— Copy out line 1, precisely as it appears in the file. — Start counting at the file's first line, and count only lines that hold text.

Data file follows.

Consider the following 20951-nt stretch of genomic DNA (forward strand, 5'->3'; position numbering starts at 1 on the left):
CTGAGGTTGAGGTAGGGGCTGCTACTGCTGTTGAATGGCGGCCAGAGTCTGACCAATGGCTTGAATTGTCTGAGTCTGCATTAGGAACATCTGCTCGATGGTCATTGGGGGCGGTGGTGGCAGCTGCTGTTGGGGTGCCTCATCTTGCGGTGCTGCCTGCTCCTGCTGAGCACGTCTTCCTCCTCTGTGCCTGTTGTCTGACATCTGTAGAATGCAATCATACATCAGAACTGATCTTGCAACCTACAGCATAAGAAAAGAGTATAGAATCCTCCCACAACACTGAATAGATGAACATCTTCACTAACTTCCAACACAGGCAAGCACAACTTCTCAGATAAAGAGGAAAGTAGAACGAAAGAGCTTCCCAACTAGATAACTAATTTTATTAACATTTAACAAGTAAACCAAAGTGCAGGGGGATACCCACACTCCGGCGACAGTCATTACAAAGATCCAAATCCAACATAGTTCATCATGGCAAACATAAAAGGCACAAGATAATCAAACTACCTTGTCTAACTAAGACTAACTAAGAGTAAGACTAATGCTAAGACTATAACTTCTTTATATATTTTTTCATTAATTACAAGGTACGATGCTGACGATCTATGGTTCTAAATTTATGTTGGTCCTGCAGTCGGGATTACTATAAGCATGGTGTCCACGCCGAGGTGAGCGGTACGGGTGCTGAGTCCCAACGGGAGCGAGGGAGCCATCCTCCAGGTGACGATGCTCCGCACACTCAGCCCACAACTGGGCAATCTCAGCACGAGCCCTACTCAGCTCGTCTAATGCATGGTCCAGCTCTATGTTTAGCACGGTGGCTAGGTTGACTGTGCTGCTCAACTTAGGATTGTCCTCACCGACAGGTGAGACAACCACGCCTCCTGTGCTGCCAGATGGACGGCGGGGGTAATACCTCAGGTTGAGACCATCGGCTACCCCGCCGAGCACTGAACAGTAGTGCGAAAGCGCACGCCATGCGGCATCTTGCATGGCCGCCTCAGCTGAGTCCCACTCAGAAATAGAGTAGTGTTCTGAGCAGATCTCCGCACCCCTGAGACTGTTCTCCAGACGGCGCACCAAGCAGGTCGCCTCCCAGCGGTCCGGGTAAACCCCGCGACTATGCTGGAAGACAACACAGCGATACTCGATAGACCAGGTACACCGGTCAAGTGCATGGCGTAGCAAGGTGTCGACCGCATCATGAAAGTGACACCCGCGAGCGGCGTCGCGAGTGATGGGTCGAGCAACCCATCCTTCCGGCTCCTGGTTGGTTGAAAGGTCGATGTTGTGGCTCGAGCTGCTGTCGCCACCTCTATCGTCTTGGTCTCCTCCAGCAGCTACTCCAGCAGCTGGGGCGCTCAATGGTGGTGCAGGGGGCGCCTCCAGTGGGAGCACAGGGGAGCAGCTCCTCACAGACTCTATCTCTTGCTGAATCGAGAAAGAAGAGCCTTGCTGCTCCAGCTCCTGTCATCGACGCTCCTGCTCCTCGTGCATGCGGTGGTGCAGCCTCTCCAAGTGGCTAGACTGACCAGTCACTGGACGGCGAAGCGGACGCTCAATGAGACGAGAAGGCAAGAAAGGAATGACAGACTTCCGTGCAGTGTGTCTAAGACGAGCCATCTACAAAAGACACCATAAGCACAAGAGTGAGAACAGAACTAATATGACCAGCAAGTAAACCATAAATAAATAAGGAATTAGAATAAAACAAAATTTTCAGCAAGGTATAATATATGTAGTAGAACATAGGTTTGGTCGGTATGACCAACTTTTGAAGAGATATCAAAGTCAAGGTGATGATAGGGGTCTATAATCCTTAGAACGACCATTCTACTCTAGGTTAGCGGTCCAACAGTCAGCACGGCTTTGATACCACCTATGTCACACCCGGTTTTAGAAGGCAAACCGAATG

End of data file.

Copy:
Consider the following 20951-nt stretch of genomic DNA (forward strand, 5'->3'; position numbering starts at 1 on the left):